One Year to an Organised Life by Regina Leeds

Who would you be if you felt at peace and had more time and money? An organised life enables you to have more freedom, less aggravation, better health, and to get more done. For nearly twenty years, Regina Leeds, named Best Organiser by Los Angeles magazine, has helped even the messiest turn their lives around. Anyone can get organised and she’ll prove it to you! One Year to an Organised Life is a unique week-by-week approach that you can begin at any time of year. Regina helps you break down tasks and build routines over time so that life becomes simple, not overwhelming. Regina reveals her magic formula for organising anything, plus her method to stop the chronic cycles of clutter, misplaced items, and lateness. Whether you’re living in chaos or just looking for new ways to simplify, this essential book will help you get the whole household organised and stay that way.



It’s All Too Much by Peter Walsh

When Peter Walsh, organisational guru of TLC’s hit show Clean Sweep and a regular contributor to The Oprah Winfrey Show, appeared on national television shows and told people how they could reclaim their lives from the suffocating burden of their clutter, the response was overwhelming. Peter’s unique approach helped people everywhere learn to let go of the emotional and psychological clutter that was literally and figuratively choking the life out of their homes. With his good humour and reassuring advice, Peter shows you how to face the really big question: What is the vision for the life you want to live? He then offers simple techniques and a step-by-step plan to assess the state of your home, prioritise your possessions, and let go of the clutter you have been holding on to that has kept you from living the life you imagine. The result is freed-up space, less stress, and more energy for living a happier, richer life every day.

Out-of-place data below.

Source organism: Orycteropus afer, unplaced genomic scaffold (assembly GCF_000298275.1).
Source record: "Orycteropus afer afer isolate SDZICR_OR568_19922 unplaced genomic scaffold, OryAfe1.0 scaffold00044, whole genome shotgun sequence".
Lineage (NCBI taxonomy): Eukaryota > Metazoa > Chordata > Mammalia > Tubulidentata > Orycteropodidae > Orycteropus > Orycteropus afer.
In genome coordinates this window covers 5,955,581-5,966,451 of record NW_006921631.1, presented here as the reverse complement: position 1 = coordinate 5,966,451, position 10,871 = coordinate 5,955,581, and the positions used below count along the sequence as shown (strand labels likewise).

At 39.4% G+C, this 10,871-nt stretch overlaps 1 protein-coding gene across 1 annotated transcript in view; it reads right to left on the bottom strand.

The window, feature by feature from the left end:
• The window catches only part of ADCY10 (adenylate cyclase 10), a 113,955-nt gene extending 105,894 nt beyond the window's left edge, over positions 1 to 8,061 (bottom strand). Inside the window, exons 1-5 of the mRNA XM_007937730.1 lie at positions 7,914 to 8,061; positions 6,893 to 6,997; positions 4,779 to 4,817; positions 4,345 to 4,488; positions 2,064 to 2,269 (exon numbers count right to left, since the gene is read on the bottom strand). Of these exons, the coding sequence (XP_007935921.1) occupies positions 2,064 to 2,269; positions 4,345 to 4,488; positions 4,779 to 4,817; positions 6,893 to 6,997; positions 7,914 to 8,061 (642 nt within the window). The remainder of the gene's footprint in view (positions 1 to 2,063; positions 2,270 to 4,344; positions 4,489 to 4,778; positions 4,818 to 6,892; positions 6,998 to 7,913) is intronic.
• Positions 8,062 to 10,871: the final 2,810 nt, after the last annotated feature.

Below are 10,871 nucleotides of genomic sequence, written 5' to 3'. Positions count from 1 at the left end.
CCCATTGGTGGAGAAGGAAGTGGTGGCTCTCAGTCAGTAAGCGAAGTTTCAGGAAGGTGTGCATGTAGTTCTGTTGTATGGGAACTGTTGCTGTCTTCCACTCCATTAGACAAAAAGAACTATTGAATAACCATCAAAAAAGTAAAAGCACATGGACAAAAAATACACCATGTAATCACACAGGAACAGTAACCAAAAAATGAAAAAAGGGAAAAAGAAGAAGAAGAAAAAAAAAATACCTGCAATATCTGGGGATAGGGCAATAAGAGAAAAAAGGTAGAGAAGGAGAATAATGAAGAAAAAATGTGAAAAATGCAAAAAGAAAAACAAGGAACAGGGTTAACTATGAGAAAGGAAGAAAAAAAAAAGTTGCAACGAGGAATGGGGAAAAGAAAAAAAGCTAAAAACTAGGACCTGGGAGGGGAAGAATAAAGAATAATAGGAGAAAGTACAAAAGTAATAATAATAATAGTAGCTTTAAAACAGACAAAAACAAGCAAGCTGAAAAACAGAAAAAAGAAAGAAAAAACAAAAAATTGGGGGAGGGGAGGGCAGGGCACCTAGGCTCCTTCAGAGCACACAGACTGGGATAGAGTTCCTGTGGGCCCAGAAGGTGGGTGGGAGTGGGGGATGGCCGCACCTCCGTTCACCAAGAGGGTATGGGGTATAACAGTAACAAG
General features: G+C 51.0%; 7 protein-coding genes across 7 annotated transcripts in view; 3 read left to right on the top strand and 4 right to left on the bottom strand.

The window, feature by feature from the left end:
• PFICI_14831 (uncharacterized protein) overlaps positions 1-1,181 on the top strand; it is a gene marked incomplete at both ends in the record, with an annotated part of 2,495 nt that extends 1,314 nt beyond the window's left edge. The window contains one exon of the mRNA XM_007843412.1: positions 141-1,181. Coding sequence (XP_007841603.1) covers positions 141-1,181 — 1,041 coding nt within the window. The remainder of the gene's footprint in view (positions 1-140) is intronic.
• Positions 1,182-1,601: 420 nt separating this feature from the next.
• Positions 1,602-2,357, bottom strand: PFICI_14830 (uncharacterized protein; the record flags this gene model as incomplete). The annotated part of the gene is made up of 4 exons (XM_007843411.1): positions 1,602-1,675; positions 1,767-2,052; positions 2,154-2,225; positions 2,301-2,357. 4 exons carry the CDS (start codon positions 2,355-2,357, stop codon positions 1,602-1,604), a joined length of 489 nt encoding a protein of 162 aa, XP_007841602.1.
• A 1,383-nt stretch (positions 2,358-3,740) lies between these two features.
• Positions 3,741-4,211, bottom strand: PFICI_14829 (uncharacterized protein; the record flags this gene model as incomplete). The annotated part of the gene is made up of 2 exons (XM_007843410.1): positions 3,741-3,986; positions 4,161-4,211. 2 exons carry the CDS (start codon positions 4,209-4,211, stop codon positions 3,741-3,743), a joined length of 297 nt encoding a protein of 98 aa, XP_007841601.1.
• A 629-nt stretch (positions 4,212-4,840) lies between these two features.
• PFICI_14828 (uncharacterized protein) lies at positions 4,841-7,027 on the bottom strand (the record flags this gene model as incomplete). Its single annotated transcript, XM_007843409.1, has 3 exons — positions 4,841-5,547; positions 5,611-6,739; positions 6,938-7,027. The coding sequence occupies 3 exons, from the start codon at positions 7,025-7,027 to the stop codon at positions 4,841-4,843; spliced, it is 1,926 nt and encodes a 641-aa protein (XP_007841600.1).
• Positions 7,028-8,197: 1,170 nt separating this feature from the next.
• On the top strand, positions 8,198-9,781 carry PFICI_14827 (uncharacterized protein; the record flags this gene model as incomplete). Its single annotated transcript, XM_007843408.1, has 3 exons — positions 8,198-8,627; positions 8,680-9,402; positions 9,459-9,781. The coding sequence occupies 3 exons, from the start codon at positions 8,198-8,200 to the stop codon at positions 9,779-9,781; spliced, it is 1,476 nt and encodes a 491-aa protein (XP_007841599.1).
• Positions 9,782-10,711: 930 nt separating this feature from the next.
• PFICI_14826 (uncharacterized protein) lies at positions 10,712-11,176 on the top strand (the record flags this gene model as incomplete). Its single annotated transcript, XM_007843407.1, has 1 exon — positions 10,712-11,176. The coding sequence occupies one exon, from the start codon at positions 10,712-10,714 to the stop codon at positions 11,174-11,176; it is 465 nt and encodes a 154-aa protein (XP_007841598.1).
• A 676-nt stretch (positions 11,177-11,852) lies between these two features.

Spark Joy: An Illustrated Master Class on the Art of Organising and Tidying Up by Marie Kondo

Japanese decluttering guru Marie Kondo’s The Life-Changing Magic of Tidying Up has revolutionised homes and lives across the world. Now, Kondo presents an illustrated guide to her acclaimed KonMari Method, with step-by-step folding illustrations for everything from shirts to socks, plus drawings of perfectly organised drawers and closets.She also provides advice on frequently asked questions, such as whether to keep necessary items that may not bring you joy. With guidance on specific categories including kitchen tools, cleaning supplies, hobby goods, and digital photos, this comprehensive companion is sure to spark joy in anyone who wants to simplify their life.